At least we know it won't be a Wal-Mart...or a Home Depot, for that matter.
While we're on the food beat, reports have been coming in that workers are hammering away in the space formerly occupied by Mikeytom Market at Church and Day streets. A check with the building owner, who was contemplating selling the building, produced no news, however, except that he is not selling it but rather offering it for lease. He is asking two dollars a square foot for the 2,500 square feet of space plus basement.
= = =
THE DOOR SWINGS BOTH WAYS: Open Door Yoga, on the corner of Castro and 25th streets, will close its doors forever at the end of November. Owner Lizzie Nichols says her five-year lease ran out and "it was a tough call--we were doing okay, but rents are high and competition is stiff. Since we opened five years ago, more than 25 new yoga studios have opened in San Francisco."
The Open Door space used to be Yoga Shala, which opened in 1997 and lasted about three years. Nichols, who started out as a student there, took over in May 2001, and has had a lot of neighborhood support for her efforts to maintain a full schedule of classes. (See Stephanie Levin's letter to the editor in this issue.)
Down the street at 1400 Castro, opening new doors is clothing designer Liz Terbolizard, former owner and operator of the Lit'l Lizards children's clothing shop on 24th Street. Terbolizard is teaming up with Noe Valley native Connie Walkershaw, who has been a clothing designer with her own label since 1986.
Their new space will serve as both a studio and a retail store, called Walkershaw Clothing. They also will be teaching sewing to kids and adults, as well as showcasing their latest designs. Like Terbolizard, Connie Walkershaw is juggling a lot of plates: she's a regular volunteer at Alvarado School, and she and her husband are also jazz musicians.
Closing the doors to her 24th Street boutique on Oct. 30--but not closing her business--is Teresa Gay. She is moving her 15-month-old women's clothing store, La Coterie Style Studio, from its retail space on 24th (next to Artsake) to online ordering at Lacoterie.com, which she will operate out of her 26th Street home.
"With the rent over $3,000 a month for 800 square feet of retail space, I was just at the break-even point," explains Gay. "Retail business is hard enough, but I don't think we were getting enough foot traffic and people coming from outside the neighborhood. I can cut my overhead substantially by working out of my house. My family and friends are happy because they will be seeing a lot more of me, and I can still serve the clientele that I have developed."
Though her shop is moving off the main drag, Gay will continue her involvement with the Noe Valley Merchants and Professionals Association. As a vice president of the group, she is busy organizing a "Noel Stroll" on Thursday evening Dec. 10. The event will have Christmas carolers and school choirs serenading shoppers on 24th Street. "We are planning other surprises" as well, says Gay.
No word yet on who will be moving into her vacated storefront.
Oh, while we are talking doors, I should set the record straight on Indigo V. In the September Rumors column, I reported that Diane Barrett had closed her doors (at 4156 24th Street) to retail traffic and was focusing on doing arrangements for her corporate clients. Wrong.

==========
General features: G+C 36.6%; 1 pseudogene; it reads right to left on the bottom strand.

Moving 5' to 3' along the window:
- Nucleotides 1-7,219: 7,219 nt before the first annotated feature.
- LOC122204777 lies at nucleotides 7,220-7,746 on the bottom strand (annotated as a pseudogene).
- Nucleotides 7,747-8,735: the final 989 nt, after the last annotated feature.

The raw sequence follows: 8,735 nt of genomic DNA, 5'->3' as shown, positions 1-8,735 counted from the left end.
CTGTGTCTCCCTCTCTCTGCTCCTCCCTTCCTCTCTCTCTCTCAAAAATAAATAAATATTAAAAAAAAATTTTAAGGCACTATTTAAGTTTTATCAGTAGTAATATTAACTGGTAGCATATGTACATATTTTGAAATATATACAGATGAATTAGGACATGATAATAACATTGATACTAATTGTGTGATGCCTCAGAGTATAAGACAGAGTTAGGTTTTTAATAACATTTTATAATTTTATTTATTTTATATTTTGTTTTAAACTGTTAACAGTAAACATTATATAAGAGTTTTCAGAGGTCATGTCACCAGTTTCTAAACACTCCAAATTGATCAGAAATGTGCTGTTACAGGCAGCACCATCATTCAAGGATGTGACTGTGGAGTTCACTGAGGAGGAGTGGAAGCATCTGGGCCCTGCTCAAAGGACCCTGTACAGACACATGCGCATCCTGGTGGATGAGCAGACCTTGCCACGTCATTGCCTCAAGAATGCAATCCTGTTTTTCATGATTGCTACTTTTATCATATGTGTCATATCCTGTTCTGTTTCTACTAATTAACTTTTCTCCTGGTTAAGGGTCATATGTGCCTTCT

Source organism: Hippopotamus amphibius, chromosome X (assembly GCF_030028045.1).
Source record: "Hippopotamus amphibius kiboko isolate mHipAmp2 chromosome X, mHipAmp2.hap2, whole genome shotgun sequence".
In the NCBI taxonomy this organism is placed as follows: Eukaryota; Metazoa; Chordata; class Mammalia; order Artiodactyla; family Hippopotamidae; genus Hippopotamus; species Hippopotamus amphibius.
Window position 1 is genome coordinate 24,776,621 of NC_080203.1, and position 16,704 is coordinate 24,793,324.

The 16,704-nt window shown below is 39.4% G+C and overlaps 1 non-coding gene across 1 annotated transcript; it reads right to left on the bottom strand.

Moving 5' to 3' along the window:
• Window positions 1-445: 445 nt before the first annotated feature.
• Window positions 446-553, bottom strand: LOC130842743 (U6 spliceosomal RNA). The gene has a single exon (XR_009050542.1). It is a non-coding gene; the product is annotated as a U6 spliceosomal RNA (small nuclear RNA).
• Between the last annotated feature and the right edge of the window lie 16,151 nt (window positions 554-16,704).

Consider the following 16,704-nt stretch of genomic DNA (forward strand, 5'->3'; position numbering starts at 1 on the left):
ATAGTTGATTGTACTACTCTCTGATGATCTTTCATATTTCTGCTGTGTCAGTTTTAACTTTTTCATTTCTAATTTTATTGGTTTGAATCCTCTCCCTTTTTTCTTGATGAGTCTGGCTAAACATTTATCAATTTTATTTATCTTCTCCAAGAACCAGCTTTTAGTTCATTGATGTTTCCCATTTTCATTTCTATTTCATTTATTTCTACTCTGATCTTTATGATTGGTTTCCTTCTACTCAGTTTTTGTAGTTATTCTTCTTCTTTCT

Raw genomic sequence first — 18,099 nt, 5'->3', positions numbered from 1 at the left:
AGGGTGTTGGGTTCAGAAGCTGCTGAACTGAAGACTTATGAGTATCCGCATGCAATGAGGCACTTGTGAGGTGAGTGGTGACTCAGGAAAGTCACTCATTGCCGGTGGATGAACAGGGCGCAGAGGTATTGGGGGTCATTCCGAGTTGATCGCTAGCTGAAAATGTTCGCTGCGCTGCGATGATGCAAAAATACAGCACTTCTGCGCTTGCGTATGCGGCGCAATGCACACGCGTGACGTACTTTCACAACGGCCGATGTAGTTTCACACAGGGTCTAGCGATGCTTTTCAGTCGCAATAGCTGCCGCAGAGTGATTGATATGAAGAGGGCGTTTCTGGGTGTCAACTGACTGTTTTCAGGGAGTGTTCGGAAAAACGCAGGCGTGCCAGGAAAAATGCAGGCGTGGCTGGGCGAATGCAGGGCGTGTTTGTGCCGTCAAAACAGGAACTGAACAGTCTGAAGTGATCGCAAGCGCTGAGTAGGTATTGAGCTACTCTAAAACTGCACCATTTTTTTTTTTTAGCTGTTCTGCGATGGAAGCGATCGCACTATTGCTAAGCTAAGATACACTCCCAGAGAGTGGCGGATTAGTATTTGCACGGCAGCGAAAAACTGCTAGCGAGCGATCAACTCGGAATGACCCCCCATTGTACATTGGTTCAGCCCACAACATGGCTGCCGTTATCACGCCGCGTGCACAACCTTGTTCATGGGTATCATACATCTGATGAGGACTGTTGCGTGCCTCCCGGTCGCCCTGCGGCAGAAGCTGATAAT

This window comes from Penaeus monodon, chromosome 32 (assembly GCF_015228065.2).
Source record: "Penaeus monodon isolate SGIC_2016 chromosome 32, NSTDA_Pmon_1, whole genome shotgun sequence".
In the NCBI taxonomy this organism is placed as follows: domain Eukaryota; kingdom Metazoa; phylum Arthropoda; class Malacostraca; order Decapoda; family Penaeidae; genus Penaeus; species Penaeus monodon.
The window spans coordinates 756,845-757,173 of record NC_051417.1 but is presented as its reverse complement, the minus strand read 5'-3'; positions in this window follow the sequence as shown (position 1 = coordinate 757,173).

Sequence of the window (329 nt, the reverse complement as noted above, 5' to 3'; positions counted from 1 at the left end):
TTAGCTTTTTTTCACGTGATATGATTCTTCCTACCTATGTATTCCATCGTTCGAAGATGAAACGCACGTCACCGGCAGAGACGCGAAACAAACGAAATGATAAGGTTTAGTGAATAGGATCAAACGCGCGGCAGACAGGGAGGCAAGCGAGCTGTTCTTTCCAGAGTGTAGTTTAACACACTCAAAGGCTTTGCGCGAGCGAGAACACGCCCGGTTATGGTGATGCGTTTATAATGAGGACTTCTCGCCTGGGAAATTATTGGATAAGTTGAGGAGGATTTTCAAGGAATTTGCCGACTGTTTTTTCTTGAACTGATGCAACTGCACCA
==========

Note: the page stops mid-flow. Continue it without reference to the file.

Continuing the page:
"We have simply closed our doors to regular walk-in traffic so we can concentrate on our flower-arranging and deliveries," says Barrett, "and virtually none of our customers are corporations--they are just regular folks like you and I."
Barrett says that almost all of her customers phone in their orders (647-2116), which are then delivered as she is instructed, or else they can stop by the shop and pick up their flower arrangements.
= = =
WE'RE THERE: In an effort to boost sales, a group of Downtown Noe Valley merchants has convinced Where magazine to include a section on Noe Valley. Where is that magazine found in roughly 24,000 of the city's hotel rooms, placed there to guide tourists around the city. We are now identified by name on the famous centerfold map and have our own "Noe Valley Page" of advertisers. In fact, we are described as one of six "Stylish Streets" in the October issue.
Where goes on to call Noe "one of the city's favorite destinations for browsing in a small-town atmosphere. The five-block shopping corridor between Dolores and Diamond streets is easily accessible via Muni's J-Church rail line, and offers everything from children's apparel to runway styles in a neighborhood replete with charming cafes and restaurants."
FYI, each of the participating merchants has taken out an ad in the mag, to the tune of about $200 per month. That will always get the attention of magazine publishers.
= = =
SCREENING ROOM: Noe Valley filmmaker Jay Rosenblatt's program of nine shorts, "Matters of Life and Death," is being featured close to home: from Nov. 11 to 17 at the Roxie Cinema on 16th Street, and from Nov. 18 to 24 at the Smith Rafael Film Center in Downtown San Rafael (which is a fantastic venue). The program is co-sponsored by the San Francisco Jewish Film Festival, which recently gave Rosenblatt its first Freedom of Expression Award.
Rosenblatt has been winning awards for his films for the past 20 years, and this is a unique opportunity to see a cinematic festival of his stuff. Mark your calendars.
= = =
THOROUGHBRED AND BUTTER: Lost in the Fog T-shirts have been popping up on the streets of Noe Valley. Bay Meadows designated a special day for our local hero last month, and our favorite colt is running in the Breeders Cup on Oct. 29 in New York, right after the Voice goes to press. Win, lose, or draw, next month we will have the results of the race, along with some firsthand accounts by Lost in the Fog's owner, Noe Valley native Harry Aleo.
Before I go, I hope you all stop for a moment on the 11th hour of the 11th day of the 11th month and remember why Nov. 11 is a national holiday. It was at that moment in 1918 that an armistice was signed in a railcar in a forest in France, an armistice that ended World War I, the war that was going to end all wars.
This Armistice Day (Veterans Day), perhaps we could start plans for an armistice in our most recent war. That's 30, folks.